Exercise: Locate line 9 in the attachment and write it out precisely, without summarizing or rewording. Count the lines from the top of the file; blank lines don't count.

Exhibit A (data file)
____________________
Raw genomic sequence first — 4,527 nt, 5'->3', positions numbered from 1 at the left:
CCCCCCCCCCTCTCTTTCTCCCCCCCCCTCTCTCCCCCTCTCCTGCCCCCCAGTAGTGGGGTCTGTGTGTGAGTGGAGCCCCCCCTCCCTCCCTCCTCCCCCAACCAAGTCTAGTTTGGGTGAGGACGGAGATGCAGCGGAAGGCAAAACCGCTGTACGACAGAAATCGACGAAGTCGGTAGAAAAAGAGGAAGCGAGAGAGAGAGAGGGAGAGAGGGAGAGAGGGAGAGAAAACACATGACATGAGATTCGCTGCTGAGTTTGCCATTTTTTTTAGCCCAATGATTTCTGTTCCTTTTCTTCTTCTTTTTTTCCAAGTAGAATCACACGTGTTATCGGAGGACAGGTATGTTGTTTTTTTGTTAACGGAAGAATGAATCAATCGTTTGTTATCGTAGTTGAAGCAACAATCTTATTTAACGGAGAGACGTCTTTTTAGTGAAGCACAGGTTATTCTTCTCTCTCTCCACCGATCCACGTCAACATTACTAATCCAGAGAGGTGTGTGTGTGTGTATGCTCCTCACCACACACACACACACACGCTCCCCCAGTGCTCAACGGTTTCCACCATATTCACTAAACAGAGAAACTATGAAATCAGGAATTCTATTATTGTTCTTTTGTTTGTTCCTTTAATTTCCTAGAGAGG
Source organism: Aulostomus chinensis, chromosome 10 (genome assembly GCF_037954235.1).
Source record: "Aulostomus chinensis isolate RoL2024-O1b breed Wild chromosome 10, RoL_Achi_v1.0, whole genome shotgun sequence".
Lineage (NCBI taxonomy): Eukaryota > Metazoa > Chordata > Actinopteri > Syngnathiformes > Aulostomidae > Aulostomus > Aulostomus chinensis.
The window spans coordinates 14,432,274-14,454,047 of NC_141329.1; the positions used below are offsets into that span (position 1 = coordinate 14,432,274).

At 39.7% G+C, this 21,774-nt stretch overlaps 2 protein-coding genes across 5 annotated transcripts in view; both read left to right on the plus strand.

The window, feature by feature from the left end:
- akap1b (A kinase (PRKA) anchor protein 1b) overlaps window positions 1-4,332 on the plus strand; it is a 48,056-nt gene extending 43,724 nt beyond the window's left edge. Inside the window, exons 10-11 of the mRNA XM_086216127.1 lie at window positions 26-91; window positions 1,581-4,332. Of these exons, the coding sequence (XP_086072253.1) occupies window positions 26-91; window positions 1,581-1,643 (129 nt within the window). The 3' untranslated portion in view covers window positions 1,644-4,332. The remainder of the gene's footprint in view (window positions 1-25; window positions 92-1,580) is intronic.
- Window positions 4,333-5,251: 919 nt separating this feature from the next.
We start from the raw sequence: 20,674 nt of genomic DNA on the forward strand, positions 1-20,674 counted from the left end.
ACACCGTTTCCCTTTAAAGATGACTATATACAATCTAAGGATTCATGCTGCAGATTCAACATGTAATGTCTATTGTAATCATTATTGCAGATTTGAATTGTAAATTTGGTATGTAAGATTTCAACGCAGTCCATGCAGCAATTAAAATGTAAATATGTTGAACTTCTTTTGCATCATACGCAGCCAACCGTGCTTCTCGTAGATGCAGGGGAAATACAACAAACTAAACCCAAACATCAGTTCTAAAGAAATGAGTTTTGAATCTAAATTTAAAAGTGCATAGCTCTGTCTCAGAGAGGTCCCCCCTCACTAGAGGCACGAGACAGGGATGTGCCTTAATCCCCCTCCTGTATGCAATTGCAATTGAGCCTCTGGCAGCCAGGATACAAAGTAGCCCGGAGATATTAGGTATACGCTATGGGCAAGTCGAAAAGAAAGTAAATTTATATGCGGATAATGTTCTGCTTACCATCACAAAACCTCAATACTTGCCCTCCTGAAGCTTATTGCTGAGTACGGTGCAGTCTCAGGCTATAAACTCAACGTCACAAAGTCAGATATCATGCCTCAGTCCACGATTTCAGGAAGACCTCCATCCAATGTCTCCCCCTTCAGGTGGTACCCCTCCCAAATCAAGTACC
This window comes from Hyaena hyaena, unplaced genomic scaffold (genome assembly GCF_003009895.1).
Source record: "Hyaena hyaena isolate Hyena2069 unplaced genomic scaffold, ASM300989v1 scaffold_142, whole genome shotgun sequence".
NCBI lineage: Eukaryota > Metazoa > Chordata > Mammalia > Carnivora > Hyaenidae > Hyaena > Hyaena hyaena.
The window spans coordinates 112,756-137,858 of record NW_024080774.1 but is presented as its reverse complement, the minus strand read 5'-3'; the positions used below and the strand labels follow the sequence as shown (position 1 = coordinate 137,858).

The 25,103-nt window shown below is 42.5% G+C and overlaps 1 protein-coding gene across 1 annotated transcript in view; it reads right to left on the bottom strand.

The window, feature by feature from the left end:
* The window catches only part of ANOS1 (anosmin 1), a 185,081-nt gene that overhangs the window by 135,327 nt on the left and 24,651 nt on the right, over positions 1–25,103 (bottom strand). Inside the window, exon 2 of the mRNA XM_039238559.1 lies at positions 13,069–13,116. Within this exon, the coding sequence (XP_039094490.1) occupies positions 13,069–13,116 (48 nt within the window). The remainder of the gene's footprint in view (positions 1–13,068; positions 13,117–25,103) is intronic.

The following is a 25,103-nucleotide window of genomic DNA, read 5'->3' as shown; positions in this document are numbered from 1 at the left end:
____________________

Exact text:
- akap1b (A kinase (PRKA) anchor protein 1b) overlaps window positions 1-4,332 on the plus strand; it is a 48,056-nt gene extending 43,724 nt beyond the window's left edge. Inside the window, exons 10-11 of the mRNA XM_086216127.1 lie at window positions 26-91; window positions 1,581-4,332. Of these exons, the coding sequence (XP_086072253.1) occupies window positions 26-91; window positions 1,581-1,643 (129 nt within the window). The 3' untranslated portion in view covers window positions 1,644-4,332. The remainder of the gene's footprint in view (window positions 1-25; window positions 92-1,580) is intronic.